Gender Roles and Group Discourse

I'd like to warn readers that I don't really consider this work to be true ethnography. I didn't spend enough time and was too inconsistent with my methods to really consider this quality qualitative work. The theory section, you'll notice, is in many ways very similar to that of my Masters paper - and also draws on some of the same material from Social Capital and the Chief.

Authored by Jeff Ginger
Keywords and tags: Facebook, gender roles, gender stereotypes, sexism, ethnography, interface, digital architecture, group identity, feminism
Revision 1 | Last updated 05.2008 | docx | pdf


The coming of the information revolution has brought numerous changes to everyday life that involve technology.  Today many youth spend large amounts of time on social networking sites (SNS) where they can create digital versions of themselves and interact by sharing media, information, and expressions of their identity.  One way students show and construct group identity is through membership in Facebook groups.  This paper investigates via limited ethnography the happenings in one particularly large and active Facebook group, “There Are Some Things Guys Should Always Do For Girls. Period.” As the analysis here will show, this group holds implications for the perpetuation of gender inequality through the cyberspace medium.  Educators must take heed and learn to understand the new arenas of discourse surrounding gender if they are to effectively reach youth audiences today.

This paper presents a glimpse into this discourse by accomplishing three tasks.  First it gives a background picture of Facebook with statistics and limited substantive analysis.  Second, it presents a literature review pertaining to digital architecture (describing the differences of cyberspace) and some complications surrounding gender.  Third it explains the beginning steps of a corresponding digital ethnography project and its contributions to understanding the perpetuation of gender inequality online.  The author finds that while this study is really just the beginning many valuable insights into user perspectives can be unearthed.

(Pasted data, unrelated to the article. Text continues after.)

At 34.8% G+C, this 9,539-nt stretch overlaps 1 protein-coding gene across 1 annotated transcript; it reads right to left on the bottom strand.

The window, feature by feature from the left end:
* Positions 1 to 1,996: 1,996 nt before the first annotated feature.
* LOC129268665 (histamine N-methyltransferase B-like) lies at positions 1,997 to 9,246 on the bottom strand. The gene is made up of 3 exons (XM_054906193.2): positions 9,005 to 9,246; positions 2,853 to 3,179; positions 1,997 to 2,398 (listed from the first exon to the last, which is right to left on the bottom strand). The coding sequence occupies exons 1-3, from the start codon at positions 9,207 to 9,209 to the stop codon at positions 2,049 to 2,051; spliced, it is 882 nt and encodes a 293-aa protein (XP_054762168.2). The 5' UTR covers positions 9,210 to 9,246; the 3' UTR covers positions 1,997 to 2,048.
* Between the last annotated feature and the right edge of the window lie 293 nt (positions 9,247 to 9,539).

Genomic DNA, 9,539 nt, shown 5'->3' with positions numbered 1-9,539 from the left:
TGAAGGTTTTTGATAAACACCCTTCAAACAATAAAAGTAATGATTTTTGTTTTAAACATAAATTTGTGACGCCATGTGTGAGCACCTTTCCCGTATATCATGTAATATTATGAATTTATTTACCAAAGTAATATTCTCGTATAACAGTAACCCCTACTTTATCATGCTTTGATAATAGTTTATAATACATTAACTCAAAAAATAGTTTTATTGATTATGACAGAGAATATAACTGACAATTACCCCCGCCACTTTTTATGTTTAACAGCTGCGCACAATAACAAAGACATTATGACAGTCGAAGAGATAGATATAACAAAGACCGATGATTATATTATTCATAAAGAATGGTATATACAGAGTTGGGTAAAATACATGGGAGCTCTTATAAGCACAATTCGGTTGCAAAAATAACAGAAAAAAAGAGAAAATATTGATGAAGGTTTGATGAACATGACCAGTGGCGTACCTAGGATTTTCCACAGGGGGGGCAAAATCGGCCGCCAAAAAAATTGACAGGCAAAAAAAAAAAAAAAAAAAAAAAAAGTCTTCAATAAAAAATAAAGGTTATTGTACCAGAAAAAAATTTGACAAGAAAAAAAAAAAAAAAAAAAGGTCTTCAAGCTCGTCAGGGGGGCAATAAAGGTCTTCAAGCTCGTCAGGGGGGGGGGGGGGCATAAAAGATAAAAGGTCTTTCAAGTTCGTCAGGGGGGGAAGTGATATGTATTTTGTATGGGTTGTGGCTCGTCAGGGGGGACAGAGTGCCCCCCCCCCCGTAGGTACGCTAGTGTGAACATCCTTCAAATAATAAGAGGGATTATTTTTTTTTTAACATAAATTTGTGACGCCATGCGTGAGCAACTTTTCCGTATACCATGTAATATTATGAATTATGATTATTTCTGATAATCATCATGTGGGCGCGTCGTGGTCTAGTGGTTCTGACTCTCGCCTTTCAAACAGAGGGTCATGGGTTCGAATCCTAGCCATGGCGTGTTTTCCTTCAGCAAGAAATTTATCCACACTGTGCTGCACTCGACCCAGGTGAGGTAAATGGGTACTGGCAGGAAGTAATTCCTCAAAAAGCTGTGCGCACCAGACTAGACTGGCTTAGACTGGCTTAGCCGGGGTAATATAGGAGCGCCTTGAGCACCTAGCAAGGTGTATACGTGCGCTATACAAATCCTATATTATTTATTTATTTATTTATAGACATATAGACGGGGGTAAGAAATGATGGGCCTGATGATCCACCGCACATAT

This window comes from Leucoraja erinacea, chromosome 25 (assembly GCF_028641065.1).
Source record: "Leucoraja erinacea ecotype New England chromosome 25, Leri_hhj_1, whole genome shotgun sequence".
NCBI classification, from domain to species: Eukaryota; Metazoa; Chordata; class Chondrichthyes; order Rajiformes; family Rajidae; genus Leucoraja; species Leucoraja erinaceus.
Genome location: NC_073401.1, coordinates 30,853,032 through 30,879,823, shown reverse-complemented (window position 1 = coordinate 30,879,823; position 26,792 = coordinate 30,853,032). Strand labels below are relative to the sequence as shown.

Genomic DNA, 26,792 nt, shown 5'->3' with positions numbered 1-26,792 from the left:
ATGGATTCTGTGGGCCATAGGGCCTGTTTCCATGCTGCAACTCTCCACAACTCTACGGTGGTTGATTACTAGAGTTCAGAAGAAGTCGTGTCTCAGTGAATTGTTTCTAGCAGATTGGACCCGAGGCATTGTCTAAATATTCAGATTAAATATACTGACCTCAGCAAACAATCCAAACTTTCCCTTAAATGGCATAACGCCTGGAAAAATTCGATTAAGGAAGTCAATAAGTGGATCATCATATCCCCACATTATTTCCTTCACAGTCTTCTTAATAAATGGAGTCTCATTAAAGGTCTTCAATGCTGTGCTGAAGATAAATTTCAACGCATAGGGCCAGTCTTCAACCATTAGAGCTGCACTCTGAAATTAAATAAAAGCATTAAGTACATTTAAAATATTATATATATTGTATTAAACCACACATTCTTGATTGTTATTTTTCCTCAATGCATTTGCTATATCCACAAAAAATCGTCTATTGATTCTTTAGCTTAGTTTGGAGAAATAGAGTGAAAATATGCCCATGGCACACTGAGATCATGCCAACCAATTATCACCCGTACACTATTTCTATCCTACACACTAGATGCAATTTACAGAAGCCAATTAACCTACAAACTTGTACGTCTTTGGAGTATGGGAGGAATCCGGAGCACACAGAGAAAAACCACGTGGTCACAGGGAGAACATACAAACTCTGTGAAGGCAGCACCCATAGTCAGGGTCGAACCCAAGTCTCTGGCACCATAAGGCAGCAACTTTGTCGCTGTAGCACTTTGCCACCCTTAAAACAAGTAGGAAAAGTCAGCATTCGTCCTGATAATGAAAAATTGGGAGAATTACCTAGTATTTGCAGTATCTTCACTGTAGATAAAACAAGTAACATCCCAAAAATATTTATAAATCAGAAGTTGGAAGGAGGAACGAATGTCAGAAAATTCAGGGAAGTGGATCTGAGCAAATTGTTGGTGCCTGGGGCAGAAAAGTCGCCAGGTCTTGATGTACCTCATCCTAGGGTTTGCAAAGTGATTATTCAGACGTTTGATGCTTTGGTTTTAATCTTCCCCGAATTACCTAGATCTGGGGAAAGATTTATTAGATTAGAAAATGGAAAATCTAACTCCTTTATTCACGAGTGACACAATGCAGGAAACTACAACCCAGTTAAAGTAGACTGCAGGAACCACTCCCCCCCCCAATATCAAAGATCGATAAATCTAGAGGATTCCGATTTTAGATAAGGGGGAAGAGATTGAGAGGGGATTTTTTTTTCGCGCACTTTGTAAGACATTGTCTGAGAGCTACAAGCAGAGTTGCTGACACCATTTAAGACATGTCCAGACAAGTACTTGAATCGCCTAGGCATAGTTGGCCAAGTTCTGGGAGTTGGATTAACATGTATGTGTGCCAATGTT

Table of Contents

  1. Introduction
    1. Activity, Roles, and Inequality on Facebook
    2. Substantive Sociological Importance
    3. Structure of This Paper
  2. Background and Description
    1. The Facebook Experience
    2. My Perspective as a Researcher
    3. Groups on Facebook
    4. Origins
    5. Detailed Description of the Site
  3. Theory and Literature Review
    1. Defining Identity
    2. Identity in the Digital World
    3. Identity on Facebook
    4. Gender Identity
  4. Research Questions
  5. Study Design and Methodology
    1. The Limitation of Being a Human Measurement Device
  6. Interpretation and Analysis
    1. Facebook as a Digital Space: Interface
    2. Facebook as a Digital Space: The Environment
    3. Discourse Analysis
  7. Discussion
    1. Evaluation
  8. References
  9. Appendix